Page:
In addition to his career as an actor in West End musicals, straight plays and movies (his latest show has been Jersey Boys at the Prince Edward Theatre), Mark Carroll has written five musicals, the latest of which is entitled Supernova.
Cameron Smith talks to him about what it takes to get a new musical produced nowadays.
Mark Carroll’s latest project, Supernova, is a rags-to-riches tale set in the modern-day music business. It has a catchy pop/rock score and a female lead role ripe for a bit of celebrity casting.
The composer has even financed an album, staged a fully-costumed and choreographed workshop at the Prince Edward, and produced a high quality video of the performance. It seems like a good commercial prospect. Yet, despite his efforts, he’s struggling to find a producer.
“There’s got to be at least 75 per cent of a show there. If you are someone like me doing what I do, what’s the step between that and a production? I don’t know what the answer is.”
And it’s not as if he’s lacking credentials. He’s an experienced West End performer (his credits stretch from the original cast of Miss Saigon to the last four years in Jersey Boys), and he has also been writing pop songs since he was a teenager. In his twenties he won the John Lennon Award for outstanding new songwriter and used the prize money to write and record his first musical, The Wood. Since then he’s written four more musicals, as well as individual songs for the Ruthie Henshall album Pilgrim, which he also produced.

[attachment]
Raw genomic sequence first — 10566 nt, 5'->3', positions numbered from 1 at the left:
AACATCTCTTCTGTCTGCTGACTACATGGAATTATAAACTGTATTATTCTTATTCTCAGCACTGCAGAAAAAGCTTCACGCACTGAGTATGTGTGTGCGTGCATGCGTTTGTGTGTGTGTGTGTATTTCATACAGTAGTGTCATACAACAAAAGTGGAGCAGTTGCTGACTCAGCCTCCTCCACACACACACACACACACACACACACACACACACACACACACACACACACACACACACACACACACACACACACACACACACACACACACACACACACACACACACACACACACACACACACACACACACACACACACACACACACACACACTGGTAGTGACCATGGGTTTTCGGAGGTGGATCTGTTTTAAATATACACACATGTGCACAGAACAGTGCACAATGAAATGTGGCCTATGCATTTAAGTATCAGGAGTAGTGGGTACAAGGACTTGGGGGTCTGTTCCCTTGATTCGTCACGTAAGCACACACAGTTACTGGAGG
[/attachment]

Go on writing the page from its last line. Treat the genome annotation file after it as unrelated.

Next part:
But his feeling is that theatre producers simply aren’t looking for new musicals and it’s something that’s been borne out by his experience with a previous show. The Attic, a family musical about a group of Victorian toys getting mixed up with a group of 1960s toys, was staged as a workshop and filmed at the Haymarket Theatre in 2008. As with Supernova, he struggled to get producers in to even see the workshop.
Now a theatre company from the Netherlands have found the video of the workshop online and will stage the first full production in Utrecht. He’s happy that The Attic will finally get its premiere and, after Utrecht, who knows?
“All it takes is a very rich lady from Amsterdam who thinks this is good.”
He wonders what it says about the commitment of producers to new musicals in the UK. “These people who were looking for new writers managed to find me on the internet. So someone in this country isn’t doing what they should be doing.”
Carroll doesn’t want to be a producer, he just wants to write. But there’s no doubting his own commitment. And if he did have his way, things would be very different.
“If I won millions I’d just say to people, okay send me your stuff. And there’d be no strings, no holds barred. I’d just say, this looks like a good idea – here’s 25 grand.”
I believe he would too. Until then, new musical writers may have to keep on the lookout for those rich ladies in Amsterdam.
* An extended interview with Mark Carroll will appear in a future issue of Musical Theatre Review